Goiter – Symptoms and causes


Enlarged thyroid

Enlarged thyroid

Enlarged thyroid

far-flung enlargement of the thyroid gland can expand the gland well beyond its typical size ( left ) and cause a detectable bulge in the neck ( right ) .
A goiter ( GOI-tur ) is the irregular growth of the thyroid gland. The thyroid is a butterfly-shaped gland located at the base of the neck equitable below the Adam ‘s apple .
A goiter may be an overall enlargement of the thyroid, or it may be the leave of irregular cell emergence that forms one or more lumps ( nodules ) in the thyroid gland. A goiter may be associated with no transfer in thyroid gland function or with an increase or decrease in thyroid gland hormones.

The most common campaign of goiters worldwide is a lack of tincture of iodine in the diet. In the United States, where the use of iodinated salt is common, goiters are caused by conditions that change thyroid function or factors that affect thyroid growth .
Treatment depends on the lawsuit of the goiter, symptoms, and complications resulting from the goiter. small goiters that are n’t obtrusive and do n’t cause problems normally do n’t need treatment .


Most people with goiters have no signs or symptoms other than a swelling at the base of the neck. In many cases, the goiter is little enough that it ‘s merely discovered during a routine checkup examination or an imagination quiz for another stipulate .
other signs or symptoms depend on whether thyroid function changes, how promptly the goiter grows and whether it obstructs breathing .

Underactive thyroid (hypothyroidism)

Signs and symptoms of hypothyroidism include :

  • Fatigue
  • Increased sensitivity to cold
  • Increased sleepiness
  • Dry skin
  • Constipation
  • Muscle weakness
  • Problems with memory or concentration

Overactive thyroid (hyperthyroidism)

Signs and symptoms of hyperthyroidism include :

  • Weight loss
  • Rapid heartbeat (tachycardia)
  • Increased sensitivity to heat
  • Excess sweating
  • Tremors
  • Irritability and nervousness
  • Muscle weakness
  • Frequent bowel movements
  • Changes in menstrual patterns
  • Sleep difficulty
  • High blood pressure
  • Increased appetite

Children with hyperthyroidism might besides have the surveil :

  • Rapid growth in height
  • Changes in behavior
  • Bone growth that outpaces expected growth for the child’s age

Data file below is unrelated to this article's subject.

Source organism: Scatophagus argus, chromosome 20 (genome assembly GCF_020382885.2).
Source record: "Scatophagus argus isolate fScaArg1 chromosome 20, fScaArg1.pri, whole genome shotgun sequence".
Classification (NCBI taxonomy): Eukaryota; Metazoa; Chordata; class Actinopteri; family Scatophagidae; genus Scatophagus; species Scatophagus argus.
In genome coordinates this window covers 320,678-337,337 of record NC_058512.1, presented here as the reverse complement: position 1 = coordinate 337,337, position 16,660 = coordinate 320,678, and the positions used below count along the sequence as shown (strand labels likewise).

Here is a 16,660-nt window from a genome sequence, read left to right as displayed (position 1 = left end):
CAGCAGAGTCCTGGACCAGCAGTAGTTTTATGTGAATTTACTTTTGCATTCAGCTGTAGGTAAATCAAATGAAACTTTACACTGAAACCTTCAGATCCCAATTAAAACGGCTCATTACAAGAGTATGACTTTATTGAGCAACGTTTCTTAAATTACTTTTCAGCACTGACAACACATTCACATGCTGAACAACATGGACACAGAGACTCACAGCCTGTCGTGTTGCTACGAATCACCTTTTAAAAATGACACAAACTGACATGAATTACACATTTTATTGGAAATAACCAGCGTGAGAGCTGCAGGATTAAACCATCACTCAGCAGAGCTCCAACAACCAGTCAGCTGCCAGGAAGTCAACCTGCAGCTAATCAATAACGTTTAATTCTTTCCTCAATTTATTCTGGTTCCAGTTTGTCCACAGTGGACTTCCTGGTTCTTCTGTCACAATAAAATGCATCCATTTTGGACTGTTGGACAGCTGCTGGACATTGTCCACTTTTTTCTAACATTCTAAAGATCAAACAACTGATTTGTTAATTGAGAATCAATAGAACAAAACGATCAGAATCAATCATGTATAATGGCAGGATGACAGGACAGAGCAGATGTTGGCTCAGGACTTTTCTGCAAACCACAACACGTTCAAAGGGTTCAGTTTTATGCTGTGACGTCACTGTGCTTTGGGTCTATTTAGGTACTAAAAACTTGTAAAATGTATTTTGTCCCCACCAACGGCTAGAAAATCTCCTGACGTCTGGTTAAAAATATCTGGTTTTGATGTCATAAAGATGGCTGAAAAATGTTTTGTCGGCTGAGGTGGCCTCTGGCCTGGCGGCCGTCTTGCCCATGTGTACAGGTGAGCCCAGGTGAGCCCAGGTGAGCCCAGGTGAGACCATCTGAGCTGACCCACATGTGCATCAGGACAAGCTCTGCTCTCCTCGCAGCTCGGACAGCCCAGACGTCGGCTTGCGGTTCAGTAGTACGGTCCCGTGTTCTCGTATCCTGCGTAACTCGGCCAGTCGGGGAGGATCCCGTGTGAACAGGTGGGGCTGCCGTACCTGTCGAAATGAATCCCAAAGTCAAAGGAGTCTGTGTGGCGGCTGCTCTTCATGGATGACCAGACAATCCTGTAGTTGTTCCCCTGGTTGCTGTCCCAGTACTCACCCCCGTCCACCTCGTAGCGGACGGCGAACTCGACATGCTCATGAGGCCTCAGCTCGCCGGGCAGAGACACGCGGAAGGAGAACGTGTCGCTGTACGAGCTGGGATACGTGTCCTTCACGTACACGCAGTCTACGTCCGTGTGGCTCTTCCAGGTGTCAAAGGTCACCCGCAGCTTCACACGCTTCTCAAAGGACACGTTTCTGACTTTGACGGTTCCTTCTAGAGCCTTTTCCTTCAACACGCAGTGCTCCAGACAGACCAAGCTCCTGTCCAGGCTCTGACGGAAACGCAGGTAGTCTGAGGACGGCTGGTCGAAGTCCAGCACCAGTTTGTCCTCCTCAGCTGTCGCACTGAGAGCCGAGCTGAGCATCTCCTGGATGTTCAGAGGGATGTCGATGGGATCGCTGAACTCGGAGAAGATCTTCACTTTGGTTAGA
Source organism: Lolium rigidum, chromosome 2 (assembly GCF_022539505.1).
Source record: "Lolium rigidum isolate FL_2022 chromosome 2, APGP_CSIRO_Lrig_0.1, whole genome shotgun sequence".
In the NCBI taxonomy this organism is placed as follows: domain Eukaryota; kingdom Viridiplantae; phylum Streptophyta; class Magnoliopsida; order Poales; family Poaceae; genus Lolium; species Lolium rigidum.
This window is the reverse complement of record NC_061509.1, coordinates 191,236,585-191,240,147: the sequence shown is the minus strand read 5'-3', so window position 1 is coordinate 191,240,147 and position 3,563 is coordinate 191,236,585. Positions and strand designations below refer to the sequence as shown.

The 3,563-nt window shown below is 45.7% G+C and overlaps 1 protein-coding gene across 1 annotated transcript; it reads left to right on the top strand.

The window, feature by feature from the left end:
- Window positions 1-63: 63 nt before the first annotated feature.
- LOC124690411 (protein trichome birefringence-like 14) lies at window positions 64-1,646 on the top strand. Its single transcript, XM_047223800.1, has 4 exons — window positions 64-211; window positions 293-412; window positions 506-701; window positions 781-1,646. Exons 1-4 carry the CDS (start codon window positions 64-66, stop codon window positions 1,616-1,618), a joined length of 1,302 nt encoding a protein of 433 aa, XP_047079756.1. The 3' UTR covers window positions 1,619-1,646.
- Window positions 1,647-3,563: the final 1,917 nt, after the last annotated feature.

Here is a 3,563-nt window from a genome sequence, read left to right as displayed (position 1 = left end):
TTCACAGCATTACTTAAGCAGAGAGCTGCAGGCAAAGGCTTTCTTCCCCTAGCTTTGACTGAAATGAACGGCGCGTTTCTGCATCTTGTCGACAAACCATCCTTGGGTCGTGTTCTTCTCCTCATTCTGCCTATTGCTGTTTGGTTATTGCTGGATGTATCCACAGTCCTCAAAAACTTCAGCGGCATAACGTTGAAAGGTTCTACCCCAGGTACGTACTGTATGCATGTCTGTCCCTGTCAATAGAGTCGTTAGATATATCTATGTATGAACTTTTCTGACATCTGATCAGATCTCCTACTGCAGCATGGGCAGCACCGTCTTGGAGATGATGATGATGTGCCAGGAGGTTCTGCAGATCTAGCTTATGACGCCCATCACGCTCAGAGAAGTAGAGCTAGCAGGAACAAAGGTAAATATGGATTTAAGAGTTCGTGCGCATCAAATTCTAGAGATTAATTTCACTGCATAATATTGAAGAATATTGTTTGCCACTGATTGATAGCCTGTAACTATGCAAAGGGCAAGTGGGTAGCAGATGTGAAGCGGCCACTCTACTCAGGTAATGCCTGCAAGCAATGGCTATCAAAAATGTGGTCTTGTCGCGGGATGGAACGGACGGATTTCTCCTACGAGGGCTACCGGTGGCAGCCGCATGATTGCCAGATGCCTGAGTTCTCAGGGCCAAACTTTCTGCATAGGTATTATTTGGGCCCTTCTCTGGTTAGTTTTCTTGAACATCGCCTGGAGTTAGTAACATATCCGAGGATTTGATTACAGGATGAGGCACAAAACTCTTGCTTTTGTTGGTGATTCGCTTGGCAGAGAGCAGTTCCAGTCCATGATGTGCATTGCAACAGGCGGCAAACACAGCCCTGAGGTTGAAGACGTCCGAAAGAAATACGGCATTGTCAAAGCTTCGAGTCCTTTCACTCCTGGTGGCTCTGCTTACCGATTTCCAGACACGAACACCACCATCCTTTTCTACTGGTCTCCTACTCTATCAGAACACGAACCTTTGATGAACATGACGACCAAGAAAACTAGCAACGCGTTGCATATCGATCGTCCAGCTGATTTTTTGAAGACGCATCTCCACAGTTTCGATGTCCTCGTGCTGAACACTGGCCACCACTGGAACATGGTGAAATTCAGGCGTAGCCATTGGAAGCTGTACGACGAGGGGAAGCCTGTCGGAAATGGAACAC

Obstructive goiter

The size or military position of a goiter may obstruct the air lane and voice box. Signs and symptoms may include :

  • Difficulty swallowing
  • Difficulty breathing with exertion
  • Cough
  • Hoarseness
  • Snoring


How the thyroid gland works

Pituitary gland and hypothalamus

Pituitary gland and hypothalamus

Pituitary gland and hypothalamus

The pituitary gland and the hypothalamus are located within the genius and manipulate hormone production .
Two hormones produced by the thyroid are thyroxine ( T-4 ) and triiodothyronine ( T-3 ). When the thyroid gland releases T-4 and T-3 into the bloodstream, they play a function in many functions in the body, including the rule of :

  • The conversion of food into energy (metabolism)
  • Body temperature
  • Heart rate
  • Blood pressure
  • Other hormone interactions
  • Growth during childhood

The thyroid gland besides produces calcitonin, a hormone that helps regulate the sum of calcium in the blood .

How the thyroid is regulated

The pituitary gland and hypothalamus control the rate at which T-4 and T-3 are produced and released .
The hypothalamus is a specialize area at the floor of the brain. It acts as a thermostat for maintaining symmetry in multiple body systems. The hypothalamus signals the pituitary gland to make a hormone known as thyroid-stimulating hormone ( TSH ) .
The pituitary gland — located below the hypothalamus — releases a certain amount of TSH, depending on how much T-4 and T-3 are in the lineage. The thyroid gland, in turn, regulates its production of hormones based on the sum of TSH it receives from the pituitary gland .